Digital Tech is Changing Real Estate

Such transactions were almost unheard of a few years ago. But the way of doing business in the real estate sector is changing rapidly. With buyers viewing properties through virtual tours, using FaceTime with their real estate agents and even drone inspections, consumers can do their real estate homework from literally half a world away.

“I sold six houses last year that the buyer never stepped foot in,” said Holly Hack, broker/owner of Exit Realty based in Traverse City.

Digital technology and the internet continue to generate rapid change in the real estate sector. An industry where professionals once held most of the market information, potential buyers traipsed across communities to view properties and attended all sorts of meetings to close a deal has been forever changed by the digital age.

These days most any real estate listing is readily available online, properties can be viewed from a home, office or smart phone and documents are easily transferred and signed digitally. Hack said while this region doesn’t set the technology trends like the markets on the East and West coasts and places like Florida, it doesn’t take long for northern Michigan to catch up.

Hack embraces the changes. Her office went paperless five years ago, reducing costs and paper waste, and her business card is available in a phone app.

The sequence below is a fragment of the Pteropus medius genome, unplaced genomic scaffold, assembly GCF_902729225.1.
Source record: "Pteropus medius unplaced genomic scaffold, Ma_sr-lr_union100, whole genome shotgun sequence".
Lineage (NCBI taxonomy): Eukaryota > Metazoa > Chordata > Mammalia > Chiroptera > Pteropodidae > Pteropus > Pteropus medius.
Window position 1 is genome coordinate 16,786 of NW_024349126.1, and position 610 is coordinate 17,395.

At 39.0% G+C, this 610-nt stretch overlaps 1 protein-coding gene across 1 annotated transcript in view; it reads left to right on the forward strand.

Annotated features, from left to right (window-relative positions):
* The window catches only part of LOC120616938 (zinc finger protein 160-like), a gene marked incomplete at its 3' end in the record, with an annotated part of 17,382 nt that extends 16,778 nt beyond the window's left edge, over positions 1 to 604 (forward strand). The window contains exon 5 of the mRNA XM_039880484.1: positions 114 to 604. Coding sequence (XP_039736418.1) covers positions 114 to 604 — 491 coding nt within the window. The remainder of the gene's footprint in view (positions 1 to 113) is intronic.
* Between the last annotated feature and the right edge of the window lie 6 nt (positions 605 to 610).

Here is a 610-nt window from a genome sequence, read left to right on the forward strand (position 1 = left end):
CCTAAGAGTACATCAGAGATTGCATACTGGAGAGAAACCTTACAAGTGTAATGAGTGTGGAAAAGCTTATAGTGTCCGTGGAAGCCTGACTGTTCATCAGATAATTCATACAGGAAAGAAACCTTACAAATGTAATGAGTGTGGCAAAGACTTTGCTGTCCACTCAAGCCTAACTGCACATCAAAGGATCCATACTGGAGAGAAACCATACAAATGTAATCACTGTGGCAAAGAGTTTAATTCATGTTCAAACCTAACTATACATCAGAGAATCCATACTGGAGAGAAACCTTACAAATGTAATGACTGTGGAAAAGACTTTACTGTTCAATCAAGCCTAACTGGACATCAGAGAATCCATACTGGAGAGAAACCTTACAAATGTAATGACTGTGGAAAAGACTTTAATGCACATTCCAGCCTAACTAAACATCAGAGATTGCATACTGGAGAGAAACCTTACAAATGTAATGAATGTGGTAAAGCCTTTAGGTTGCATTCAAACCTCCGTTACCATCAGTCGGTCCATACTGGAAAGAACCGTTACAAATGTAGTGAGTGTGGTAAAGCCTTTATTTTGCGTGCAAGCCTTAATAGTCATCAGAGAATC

She typically communicates with customers via texting, as emails and phone calls are on the wane. She also notes other environmental benefits from technology, including the elimination of countless car trips by buyers, sellers and agents to show and view properties. It also expedites the process of a property deal, which can be handled in days and even hours instead of weeks or longer.

“Everyone wants things immediately — we expect things to happen quicker today,” she said. “We’re trying to make the customer’s experience better.”

Still, Hack has a soft spot for the traditional real estate deal.

“I love showing houses … I like going out to meet people,” she said. Handwritten thank you notes also are a regular part of her day. She writes up to a dozen to clients and customers each week.

Hack also is a long-time student of the region’s real estate market, having grown up in Traverse City and working as a lender before getting into the real estate business. She sees a tight housing market, especially with lower-end properties, as people are staying in their homes longer and the construction of new homes in the aftermath of the recession hasn’t kept pace with the demand.

Interest rates are also starting to rise, which impacts the housing market as it reduces the price point for some buyers as financing costs eat up more of their buying power. The region’s real estate market remains strong, Hack said, but various economic factors will continue to affect both buyers and sellers.

Changing technologies and advancements also will continue to make real estate professionals evolve their way of doing business. Hack said people in her industry have little choice but to adapt to the new way of working.

“You’re either going to embrace it and move forward, or you’re going to be left in the dust,” she said.

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